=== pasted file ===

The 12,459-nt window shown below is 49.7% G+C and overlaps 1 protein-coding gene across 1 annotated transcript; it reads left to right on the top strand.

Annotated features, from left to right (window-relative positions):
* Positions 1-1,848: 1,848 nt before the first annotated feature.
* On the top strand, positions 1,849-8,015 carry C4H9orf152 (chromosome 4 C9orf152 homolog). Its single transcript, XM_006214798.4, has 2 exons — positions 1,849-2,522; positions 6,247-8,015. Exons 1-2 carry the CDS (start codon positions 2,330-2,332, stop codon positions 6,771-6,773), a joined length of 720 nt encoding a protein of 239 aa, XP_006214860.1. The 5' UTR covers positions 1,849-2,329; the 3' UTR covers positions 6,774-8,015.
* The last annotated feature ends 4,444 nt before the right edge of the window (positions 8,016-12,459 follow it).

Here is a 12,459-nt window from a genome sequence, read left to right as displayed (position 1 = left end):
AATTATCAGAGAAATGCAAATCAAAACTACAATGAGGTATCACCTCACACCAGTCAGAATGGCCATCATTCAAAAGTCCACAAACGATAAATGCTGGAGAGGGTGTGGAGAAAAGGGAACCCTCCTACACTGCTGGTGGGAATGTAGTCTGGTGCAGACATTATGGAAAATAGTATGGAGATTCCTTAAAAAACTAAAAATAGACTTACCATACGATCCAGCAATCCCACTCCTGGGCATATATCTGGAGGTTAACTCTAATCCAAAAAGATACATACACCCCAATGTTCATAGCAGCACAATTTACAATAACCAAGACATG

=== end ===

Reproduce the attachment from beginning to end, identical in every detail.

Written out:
The 12,459-nt window shown below is 49.7% G+C and overlaps 1 protein-coding gene across 1 annotated transcript; it reads left to right on the top strand.

Annotated features, from left to right (window-relative positions):
* Positions 1-1,848: 1,848 nt before the first annotated feature.
* On the top strand, positions 1,849-8,015 carry C4H9orf152 (chromosome 4 C9orf152 homolog). Its single transcript, XM_006214798.4, has 2 exons — positions 1,849-2,522; positions 6,247-8,015. Exons 1-2 carry the CDS (start codon positions 2,330-2,332, stop codon positions 6,771-6,773), a joined length of 720 nt encoding a protein of 239 aa, XP_006214860.1. The 5' UTR covers positions 1,849-2,329; the 3' UTR covers positions 6,774-8,015.
* The last annotated feature ends 4,444 nt before the right edge of the window (positions 8,016-12,459 follow it).

Here is a 12,459-nt window from a genome sequence, read left to right as displayed (position 1 = left end):
AATTATCAGAGAAATGCAAATCAAAACTACAATGAGGTATCACCTCACACCAGTCAGAATGGCCATCATTCAAAAGTCCACAAACGATAAATGCTGGAGAGGGTGTGGAGAAAAGGGAACCCTCCTACACTGCTGGTGGGAATGTAGTCTGGTGCAGACATTATGGAAAATAGTATGGAGATTCCTTAAAAAACTAAAAATAGACTTACCATACGATCCAGCAATCCCACTCCTGGGCATATATCTGGAGGTTAACTCTAATCCAAAAAGATACATACACCCCAATGTTCATAGCAGCACAATTTACAATAACCAAGACATG